David Benedict on Theatre

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The Independent Culture
Why risk writing a new musical when you can revive a classic or better (cheaper) still, string together a bunch of old hits? Compilation is the name of the game and the West End is awash with them. Only the Lonely - (aka Only the Desperate) - is The Roy Orbison Story, or 42 songs packaged to paid-up fans who appear not to mind that some of the on-stage impersonators bear no resemblance to the pop idols in question, bar the wig. Buddy (Holly, for those newly-awoken from 100 years of sleep), the show that ends with a concert, continues to pack 'em in and its now wealthy producers' next plan for world domination comes in the form of Jolson. At its glamorous Savoy Hotel launch it had already taken pounds 500,000 in pre- sales.

Five Guys Named Moe ran for four-and-a-half years in the West End, closed and re-opened within a matter of weeks, such was the demand for tickets. Meanwhile, Clarke Peters (right), its creator, hasn't spent all that time lying around counting his percentage. Unforgettable, the Nat King Cole Story is his latest venture and it's in preview at the Garrick Theatre. Peters's velvet-voiced ability to mimic the cool crooner of Let There Be Love, Mona Lisa and the definitive version of Stardust, should encourage fans across the country to book a trip to the capital.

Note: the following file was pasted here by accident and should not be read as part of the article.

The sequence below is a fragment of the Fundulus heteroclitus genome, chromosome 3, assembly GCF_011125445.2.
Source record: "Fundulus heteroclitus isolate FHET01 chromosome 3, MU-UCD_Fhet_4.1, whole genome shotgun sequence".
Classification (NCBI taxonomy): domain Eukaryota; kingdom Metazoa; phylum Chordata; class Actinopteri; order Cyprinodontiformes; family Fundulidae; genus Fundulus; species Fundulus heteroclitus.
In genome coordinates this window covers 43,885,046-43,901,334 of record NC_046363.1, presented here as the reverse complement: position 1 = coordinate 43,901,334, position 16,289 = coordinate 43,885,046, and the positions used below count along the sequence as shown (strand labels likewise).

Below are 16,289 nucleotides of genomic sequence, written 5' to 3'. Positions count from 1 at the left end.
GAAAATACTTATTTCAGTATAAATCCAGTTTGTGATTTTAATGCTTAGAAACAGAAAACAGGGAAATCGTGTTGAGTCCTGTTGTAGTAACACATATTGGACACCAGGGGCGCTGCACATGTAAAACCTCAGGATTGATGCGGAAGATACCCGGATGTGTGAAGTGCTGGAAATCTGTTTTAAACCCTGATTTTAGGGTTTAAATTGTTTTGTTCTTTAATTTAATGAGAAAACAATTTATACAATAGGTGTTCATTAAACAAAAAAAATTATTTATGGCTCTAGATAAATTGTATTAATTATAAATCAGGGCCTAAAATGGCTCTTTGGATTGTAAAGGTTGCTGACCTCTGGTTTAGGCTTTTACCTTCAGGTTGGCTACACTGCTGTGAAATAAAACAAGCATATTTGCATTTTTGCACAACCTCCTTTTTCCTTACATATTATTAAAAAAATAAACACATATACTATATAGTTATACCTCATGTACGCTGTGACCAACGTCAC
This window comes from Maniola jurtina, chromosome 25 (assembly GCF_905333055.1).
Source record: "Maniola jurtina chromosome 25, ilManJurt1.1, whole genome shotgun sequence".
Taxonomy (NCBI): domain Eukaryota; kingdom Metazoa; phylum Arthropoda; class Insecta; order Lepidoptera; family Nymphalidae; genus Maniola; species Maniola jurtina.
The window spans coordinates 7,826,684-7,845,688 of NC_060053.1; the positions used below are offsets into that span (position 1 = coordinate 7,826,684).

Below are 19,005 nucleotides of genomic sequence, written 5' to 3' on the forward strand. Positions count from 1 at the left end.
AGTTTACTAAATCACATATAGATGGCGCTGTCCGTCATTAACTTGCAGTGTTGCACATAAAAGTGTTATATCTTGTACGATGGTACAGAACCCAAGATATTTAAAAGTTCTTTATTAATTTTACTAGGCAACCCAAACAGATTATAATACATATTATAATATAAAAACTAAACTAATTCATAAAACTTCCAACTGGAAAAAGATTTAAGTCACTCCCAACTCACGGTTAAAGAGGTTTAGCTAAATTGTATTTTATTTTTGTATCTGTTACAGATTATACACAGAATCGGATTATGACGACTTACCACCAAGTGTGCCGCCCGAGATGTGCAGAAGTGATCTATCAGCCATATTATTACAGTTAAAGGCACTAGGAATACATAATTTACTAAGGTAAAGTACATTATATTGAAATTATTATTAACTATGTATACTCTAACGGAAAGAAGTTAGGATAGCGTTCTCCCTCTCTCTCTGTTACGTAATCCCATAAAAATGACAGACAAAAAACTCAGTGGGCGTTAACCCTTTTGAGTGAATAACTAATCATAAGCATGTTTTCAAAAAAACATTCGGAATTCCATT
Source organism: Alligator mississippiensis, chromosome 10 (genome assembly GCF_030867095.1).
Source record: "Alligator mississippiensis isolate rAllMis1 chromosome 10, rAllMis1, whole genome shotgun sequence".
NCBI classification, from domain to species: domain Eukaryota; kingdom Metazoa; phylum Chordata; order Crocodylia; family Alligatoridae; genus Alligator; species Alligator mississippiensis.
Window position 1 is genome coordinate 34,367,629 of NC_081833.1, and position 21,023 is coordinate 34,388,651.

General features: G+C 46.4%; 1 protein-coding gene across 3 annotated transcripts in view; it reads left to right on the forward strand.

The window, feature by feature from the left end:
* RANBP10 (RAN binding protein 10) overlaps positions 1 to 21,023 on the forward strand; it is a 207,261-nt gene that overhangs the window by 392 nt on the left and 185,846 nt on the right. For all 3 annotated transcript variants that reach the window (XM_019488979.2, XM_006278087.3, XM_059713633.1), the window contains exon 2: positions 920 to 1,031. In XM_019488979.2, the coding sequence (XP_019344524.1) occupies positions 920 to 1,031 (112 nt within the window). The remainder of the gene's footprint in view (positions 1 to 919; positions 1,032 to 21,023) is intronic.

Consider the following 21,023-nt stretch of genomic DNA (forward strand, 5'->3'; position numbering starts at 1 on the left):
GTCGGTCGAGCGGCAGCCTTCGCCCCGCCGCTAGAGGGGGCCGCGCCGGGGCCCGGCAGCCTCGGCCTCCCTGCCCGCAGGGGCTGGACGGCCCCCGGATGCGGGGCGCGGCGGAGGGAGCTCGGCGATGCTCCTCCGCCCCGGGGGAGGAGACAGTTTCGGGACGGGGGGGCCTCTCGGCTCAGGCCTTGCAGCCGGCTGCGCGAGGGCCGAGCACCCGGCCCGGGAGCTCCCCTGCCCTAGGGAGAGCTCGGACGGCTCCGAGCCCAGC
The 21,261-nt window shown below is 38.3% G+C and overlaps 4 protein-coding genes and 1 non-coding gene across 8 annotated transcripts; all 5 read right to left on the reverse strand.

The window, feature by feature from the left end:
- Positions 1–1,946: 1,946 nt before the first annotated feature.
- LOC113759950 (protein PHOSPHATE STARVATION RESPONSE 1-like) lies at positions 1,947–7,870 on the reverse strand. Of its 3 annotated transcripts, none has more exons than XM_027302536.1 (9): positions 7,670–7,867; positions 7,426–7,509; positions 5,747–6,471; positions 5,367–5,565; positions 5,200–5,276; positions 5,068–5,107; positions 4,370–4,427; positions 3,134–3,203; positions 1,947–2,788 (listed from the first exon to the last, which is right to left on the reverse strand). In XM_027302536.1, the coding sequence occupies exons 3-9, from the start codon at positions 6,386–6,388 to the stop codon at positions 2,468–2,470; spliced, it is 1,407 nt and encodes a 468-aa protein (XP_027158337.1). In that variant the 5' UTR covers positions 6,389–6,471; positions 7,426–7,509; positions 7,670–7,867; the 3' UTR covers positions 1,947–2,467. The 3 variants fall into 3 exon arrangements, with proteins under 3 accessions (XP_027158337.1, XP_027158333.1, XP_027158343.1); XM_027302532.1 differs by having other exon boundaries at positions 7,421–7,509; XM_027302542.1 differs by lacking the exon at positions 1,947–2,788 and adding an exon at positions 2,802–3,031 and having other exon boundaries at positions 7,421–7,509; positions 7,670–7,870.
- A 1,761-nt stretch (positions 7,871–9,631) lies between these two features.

three to see

Assassins: A rare outing for Sondheim's dark diamond of a show. Closes Saturday. Derby Playhouse

The House of Mirth: Method and Madness's resourceful adaptation of Edith Wharton. Marlowe Theatre, Canterbury

Insignificance: Terry Johnson's revival of his famous Einstein-meets- Marilyn Monroe play. Donmar Warehouse, London